6. Love him as he is. Even if you don't like cars as much as your spouse does, and even if you don't like cars at all, let your husband indulge himself.  He probably hates going shopping with you or hearing you talk about decorating and fashion, or all the gossip and what-not that we women engage in, but you know what? He puts up with it.  And he still loves you and lets you be yourself.  Do the same for him.

19 September 2013

Lemon and Herb Roasted Potatoes

When we planted our garden this year we planted a few different types of potatoes--red, Russett, purple, blue, and Yukon Gold.  There were probably 16-20 plants and each yielded about 8 pounds, maybe more, of potatoes. I harvested 6 plants one afternoon and posted this picture on my Facebook page.

One of my friends asked what I was going to do with all those potatoes.  My response: eat them.  
I've always loved potatoes indiscriminately.  As a little girl, some days mashed potatoes with brown gravy was the only thing my parents could get me to eat.  Even when I was pregnant with all-day sickness (morning sickness never ended) and couldn't keep anything down and had no appetite, mashed potatoes and gravy saved me.  My boss would make a quick drive to KFC and get the little sides of potatoes for me so I could keep working.  
But we don't just love mashed potatoes; in fact, we hardly ever make them because Ellie doesn't like them (weird).  Instead, we turn our potatoes into hashed browns, baked fries, add them to soups and stews, put them in hobo packets,  eat them as simple baked potatoes, or make this delicious side recipe, Lemon and Herb Roasted Potatoes. 
 Lemon and Herb Roasted Potatoes
4-5 cups chopped potatoes, with skin
1 Tbsp. herb-infused olive oil (I use Sotto Voce's Olio Basilico)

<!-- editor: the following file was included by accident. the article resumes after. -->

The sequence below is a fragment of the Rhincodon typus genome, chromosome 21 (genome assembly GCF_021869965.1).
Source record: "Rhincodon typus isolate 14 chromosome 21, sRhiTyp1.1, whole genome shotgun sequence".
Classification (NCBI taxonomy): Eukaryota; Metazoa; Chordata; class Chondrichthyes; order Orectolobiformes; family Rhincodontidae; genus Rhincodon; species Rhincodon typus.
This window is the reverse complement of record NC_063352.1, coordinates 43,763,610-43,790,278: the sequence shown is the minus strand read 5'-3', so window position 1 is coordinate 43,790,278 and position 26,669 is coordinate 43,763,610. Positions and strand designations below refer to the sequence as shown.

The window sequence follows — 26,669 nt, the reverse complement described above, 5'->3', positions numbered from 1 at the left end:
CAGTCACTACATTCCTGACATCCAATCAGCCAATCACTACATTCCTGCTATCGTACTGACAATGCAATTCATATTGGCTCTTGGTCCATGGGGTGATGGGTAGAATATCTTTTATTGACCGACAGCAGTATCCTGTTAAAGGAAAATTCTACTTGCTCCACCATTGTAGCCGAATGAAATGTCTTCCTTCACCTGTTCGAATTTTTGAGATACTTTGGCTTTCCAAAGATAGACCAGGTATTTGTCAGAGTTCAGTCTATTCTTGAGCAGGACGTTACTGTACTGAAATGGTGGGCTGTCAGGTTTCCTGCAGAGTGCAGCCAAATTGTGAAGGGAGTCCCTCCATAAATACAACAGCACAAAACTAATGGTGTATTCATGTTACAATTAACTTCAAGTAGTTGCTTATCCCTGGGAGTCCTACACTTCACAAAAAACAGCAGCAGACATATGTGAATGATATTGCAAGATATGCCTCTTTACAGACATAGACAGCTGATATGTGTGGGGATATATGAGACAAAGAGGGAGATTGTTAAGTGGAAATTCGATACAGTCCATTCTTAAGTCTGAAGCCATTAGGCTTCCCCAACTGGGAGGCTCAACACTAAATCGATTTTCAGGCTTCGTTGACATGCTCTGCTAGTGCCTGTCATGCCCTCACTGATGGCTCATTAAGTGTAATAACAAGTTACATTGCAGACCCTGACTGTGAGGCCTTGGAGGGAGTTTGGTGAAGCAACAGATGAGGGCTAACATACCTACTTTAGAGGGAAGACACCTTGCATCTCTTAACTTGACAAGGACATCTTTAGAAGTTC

1 tsp. dried, crushed rosemary (or use 2 tsp. fresh rosemary)
2 tsp. lemon juice
Salt and Pepper to taste
Note: If you don't have any herb-infused olive oil, substitute with T Tbsp. oil and 2 tsp. dried Italian herbs, or about 1/4 cup fresh chopped herbs
1. Preheat oven to 375. Coat a 9x13 glass roasting pan or baking sheet with olive oil or cooking spray. 
2. Combine all ingredients in a large bowl and coat potatoes well. 
3. Spread potatoes evenly on pan and bake for 1 hour.  At the every end of baking time, broil on high for 1-2 minutes (watching very closely) to brown and crisp the tops of the potatoes.
Serves 4-6. 
For more recipes, browse the Recipe Box

12 September 2013

Dinosaur Plant Markers

I love cooking with fresh ingredients--fresh garlic, fresh Parmesan cheese, fresh herbs, fresh veggies--everything tastes better when it's not dried or canned. Since summer is starting to wind down and our plants will soon die, I planted an indoor herb garden to get us through the cold weather months (which in Idaho seem to be the better part of the year). We planted parsley, oregano, thyme, rosemary, and, my favorite, basil. They look so pretty and add a nice pop of green to liven up the kitchen.  

All herb gardens look best with cute little plant markers jutting out from amidst the leaves, they kind of remind me of old fences or road signs over grown by nature, just on a very small scale.  I searched and searched for little sticks or old tiles or something to use but couldn't find anything in my house. Of course I could have bought some at a craft store, but that would have meant waiting and I'm impulsive and like to do things when I have the urge to do them. On the verge of frustration I remembered that I had some little wooden dinosaurs left over from Ellie's third birthday party. It's important for little kids to have a dinosaur-themed party at least once during their childhood, and it's important for a woman to have a dinosaur of some sort somewhere in her house. My dinosaurs are in my kitchen.  Ellie and I painted these little guys and stamped them with some miniature alphabet stamps from Michaels. To prop them up I used clothespins (because that's what I had lying around--no sticks and severe impatience, remember), one end pinned to the dinosaur, the other in the dirt.